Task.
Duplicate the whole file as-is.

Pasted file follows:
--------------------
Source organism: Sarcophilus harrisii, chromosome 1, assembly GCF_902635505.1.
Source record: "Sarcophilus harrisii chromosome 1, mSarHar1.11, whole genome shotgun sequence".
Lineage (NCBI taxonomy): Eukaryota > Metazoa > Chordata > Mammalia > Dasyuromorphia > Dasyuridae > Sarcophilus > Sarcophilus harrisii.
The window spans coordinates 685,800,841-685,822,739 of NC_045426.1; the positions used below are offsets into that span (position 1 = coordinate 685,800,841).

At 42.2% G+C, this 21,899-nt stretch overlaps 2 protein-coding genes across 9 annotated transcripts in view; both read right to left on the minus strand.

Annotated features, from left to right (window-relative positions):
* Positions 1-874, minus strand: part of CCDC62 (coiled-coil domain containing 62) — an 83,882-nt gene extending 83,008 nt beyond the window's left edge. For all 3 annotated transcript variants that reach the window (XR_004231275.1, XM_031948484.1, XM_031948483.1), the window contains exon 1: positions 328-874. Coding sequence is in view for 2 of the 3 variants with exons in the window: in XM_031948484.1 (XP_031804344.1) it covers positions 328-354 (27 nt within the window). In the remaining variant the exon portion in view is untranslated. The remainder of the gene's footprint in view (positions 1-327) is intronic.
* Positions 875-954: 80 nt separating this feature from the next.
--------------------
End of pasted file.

Source organism: Sarcophilus harrisii, chromosome 1, assembly GCF_902635505.1.
Source record: "Sarcophilus harrisii chromosome 1, mSarHar1.11, whole genome shotgun sequence".
Lineage (NCBI taxonomy): Eukaryota > Metazoa > Chordata > Mammalia > Dasyuromorphia > Dasyuridae > Sarcophilus > Sarcophilus harrisii.
The window spans coordinates 685,800,841-685,822,739 of NC_045426.1; the positions used below are offsets into that span (position 1 = coordinate 685,800,841).

At 42.2% G+C, this 21,899-nt stretch overlaps 2 protein-coding genes across 9 annotated transcripts in view; both read right to left on the minus strand.

Annotated features, from left to right (window-relative positions):
* Positions 1-874, minus strand: part of CCDC62 (coiled-coil domain containing 62) — an 83,882-nt gene extending 83,008 nt beyond the window's left edge. For all 3 annotated transcript variants that reach the window (XR_004231275.1, XM_031948484.1, XM_031948483.1), the window contains exon 1: positions 328-874. Coding sequence is in view for 2 of the 3 variants with exons in the window: in XM_031948484.1 (XP_031804344.1) it covers positions 328-354 (27 nt within the window). In the remaining variant the exon portion in view is untranslated. The remainder of the gene's footprint in view (positions 1-327) is intronic.
* Positions 875-954: 80 nt separating this feature from the next.